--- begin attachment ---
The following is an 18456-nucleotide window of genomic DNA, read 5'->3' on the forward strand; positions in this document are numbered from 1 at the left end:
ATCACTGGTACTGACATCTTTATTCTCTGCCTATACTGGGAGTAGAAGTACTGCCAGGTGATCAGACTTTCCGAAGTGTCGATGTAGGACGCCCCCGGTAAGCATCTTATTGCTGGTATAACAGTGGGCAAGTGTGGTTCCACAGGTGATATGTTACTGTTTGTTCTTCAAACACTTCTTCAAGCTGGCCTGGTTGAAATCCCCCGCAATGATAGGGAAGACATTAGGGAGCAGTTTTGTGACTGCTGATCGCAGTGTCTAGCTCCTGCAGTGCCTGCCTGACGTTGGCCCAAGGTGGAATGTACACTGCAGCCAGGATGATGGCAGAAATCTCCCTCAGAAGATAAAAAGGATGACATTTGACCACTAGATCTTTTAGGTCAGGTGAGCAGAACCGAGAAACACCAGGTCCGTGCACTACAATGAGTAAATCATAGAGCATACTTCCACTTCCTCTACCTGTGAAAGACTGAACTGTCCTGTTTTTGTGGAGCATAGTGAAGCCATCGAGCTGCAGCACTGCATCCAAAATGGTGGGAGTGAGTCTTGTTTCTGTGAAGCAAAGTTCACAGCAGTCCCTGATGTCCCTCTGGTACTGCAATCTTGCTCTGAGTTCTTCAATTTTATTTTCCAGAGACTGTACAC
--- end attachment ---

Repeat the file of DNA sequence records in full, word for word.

The following is an 18456-nucleotide window of genomic DNA, read 5'->3' on the forward strand; positions in this document are numbered from 1 at the left end:
ATCACTGGTACTGACATCTTTATTCTCTGCCTATACTGGGAGTAGAAGTACTGCCAGGTGATCAGACTTTCCGAAGTGTCGATGTAGGACGCCCCCGGTAAGCATCTTATTGCTGGTATAACAGTGGGCAAGTGTGGTTCCACAGGTGATATGTTACTGTTTGTTCTTCAAACACTTCTTCAAGCTGGCCTGGTTGAAATCCCCCGCAATGATAGGGAAGACATTAGGGAGCAGTTTTGTGACTGCTGATCGCAGTGTCTAGCTCCTGCAGTGCCTGCCTGACGTTGGCCCAAGGTGGAATGTACACTGCAGCCAGGATGATGGCAGAAATCTCCCTCAGAAGATAAAAAGGATGACATTTGACCACTAGATCTTTTAGGTCAGGTGAGCAGAACCGAGAAACACCAGGTCCGTGCACTACAATGAGTAAATCATAGAGCATACTTCCACTTCCTCTACCTGTGAAAGACTGAACTGTCCTGTTTTTGTGGAGCATAGTGAAGCCATCGAGCTGCAGCACTGCATCCAAAATGGTGGGAGTGAGTCTTGTTTCTGTGAAGCAAAGTTCACAGCAGTCCCTGATGTCCCTCTGGTACTGCAATCTTGCTCTGAGTTCTTCAATTTTATTTTCCAGAGACTGTACAC